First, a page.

U.S. Dollar Weakens After Disappointing Construction Spending Release
THE TAKEAWAY: U.S. Construction Spending unexpectedly fell > Public Spending Sharply Declined > USDollar Index Falls
A report issued today by the Commerce Department showed that construction spending fell dramatically in July, following the surprised increase in the previous month. Total construction spending unexpectedly came in at a seasonally adjusted rate of $789.51 billion, down 1.3 percent from June figure. Economists initially estimated this figure to maintain at the same rate of 0.2 percent with June’s, according to the median of 52 projections in Bloomberg survey.
The reading was well below expectations as spending on public construction spending fell 2.1 percent to the lowest level since March 2011, driven by 3.6 percent plunge in federal construction and 1.9 percent drop in state and local construction. Meanwhile, private construction spending also slumped 0.9 percent, following the 0.6 percent decrease in June. In general, the construction industry makes a significant contribution to the U.S. Gross Domestic Product and also is a major force to the economy. Hence, the drop in construction activities is indicative of plummeted business confidence at present.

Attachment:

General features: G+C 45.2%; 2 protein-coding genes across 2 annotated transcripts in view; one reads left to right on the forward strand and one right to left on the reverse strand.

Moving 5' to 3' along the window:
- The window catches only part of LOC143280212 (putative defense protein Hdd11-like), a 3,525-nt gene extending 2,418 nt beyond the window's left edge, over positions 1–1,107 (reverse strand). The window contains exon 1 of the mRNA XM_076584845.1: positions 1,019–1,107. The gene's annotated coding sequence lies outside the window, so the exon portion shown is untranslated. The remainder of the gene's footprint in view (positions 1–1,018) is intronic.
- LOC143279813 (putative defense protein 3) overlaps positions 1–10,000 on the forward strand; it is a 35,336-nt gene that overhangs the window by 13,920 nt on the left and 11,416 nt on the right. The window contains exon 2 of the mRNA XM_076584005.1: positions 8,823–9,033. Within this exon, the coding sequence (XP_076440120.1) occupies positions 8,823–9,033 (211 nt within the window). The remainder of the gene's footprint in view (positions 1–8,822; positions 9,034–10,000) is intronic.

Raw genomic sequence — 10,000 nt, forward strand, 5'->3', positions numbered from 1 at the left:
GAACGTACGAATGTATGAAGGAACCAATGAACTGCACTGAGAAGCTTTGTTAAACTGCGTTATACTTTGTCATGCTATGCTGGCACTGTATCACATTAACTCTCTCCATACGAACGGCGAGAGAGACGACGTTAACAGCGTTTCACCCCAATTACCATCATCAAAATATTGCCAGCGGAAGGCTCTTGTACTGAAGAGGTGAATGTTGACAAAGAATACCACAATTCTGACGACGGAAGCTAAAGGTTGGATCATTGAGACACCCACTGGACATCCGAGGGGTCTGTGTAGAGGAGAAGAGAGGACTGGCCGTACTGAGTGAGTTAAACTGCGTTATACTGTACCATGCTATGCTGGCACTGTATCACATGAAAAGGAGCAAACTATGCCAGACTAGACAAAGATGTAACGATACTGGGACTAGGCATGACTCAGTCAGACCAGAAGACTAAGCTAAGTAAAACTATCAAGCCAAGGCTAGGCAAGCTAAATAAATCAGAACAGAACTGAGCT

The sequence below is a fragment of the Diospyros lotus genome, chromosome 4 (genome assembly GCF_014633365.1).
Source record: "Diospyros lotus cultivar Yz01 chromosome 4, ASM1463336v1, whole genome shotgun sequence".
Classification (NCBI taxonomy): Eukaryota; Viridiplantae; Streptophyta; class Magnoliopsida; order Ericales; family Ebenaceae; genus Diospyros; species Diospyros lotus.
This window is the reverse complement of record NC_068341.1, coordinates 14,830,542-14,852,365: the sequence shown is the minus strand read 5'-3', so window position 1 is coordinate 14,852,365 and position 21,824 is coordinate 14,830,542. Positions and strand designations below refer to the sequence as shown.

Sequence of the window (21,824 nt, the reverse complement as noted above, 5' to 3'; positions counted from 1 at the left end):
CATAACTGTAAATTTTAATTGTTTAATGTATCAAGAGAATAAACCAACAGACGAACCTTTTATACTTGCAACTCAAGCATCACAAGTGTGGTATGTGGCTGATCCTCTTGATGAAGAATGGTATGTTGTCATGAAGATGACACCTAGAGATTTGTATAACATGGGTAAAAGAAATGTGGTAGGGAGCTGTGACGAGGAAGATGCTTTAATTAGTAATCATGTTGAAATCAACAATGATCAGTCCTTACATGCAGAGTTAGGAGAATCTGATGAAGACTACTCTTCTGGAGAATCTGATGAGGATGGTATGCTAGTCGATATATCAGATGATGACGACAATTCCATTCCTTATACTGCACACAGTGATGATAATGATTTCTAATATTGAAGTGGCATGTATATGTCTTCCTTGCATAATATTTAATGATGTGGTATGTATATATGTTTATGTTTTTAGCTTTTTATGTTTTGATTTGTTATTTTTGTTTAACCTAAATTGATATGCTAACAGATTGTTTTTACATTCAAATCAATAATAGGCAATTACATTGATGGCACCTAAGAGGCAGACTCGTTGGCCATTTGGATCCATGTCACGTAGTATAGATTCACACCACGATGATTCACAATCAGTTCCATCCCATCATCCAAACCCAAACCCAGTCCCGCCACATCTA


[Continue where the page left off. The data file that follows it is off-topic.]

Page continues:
EUR/USD 1-minute Chart: September 1, 2011
Charts created using Strategy Trader– Prepared by Trang Nguyen
The one-minute EURUSD chart above illustrated that the EUR/USD was trading in a narrow range before 10:00 AM as investors waited for the construction spending and Institute for Supply Management (ISM) manufacturing data release. Just a minute after construction spending printed lower than forecast, the currency pair jumped more than 20 pips from 1.4287 to 1.4312. Demands on the euro climbed as investors sought to be away from the green back. The Relative Strength Indicator (RSI) rose above 70 that indicated overbought reactions of traders. Nonetheless, just five minutes later, the trend was reversed. The currency pair started to turn bearish since the manufacturing index reading exceeded estimates that spurred optimism about economic growth and offset the negative effects triggered earlier by the drop in construction spending. In addition, the slow recovery rate and ongoing banking system troubles in the Euro zone resulted in further depreciation in the single-currency.
Written by Trang Nguyen, DailyFX Research Team
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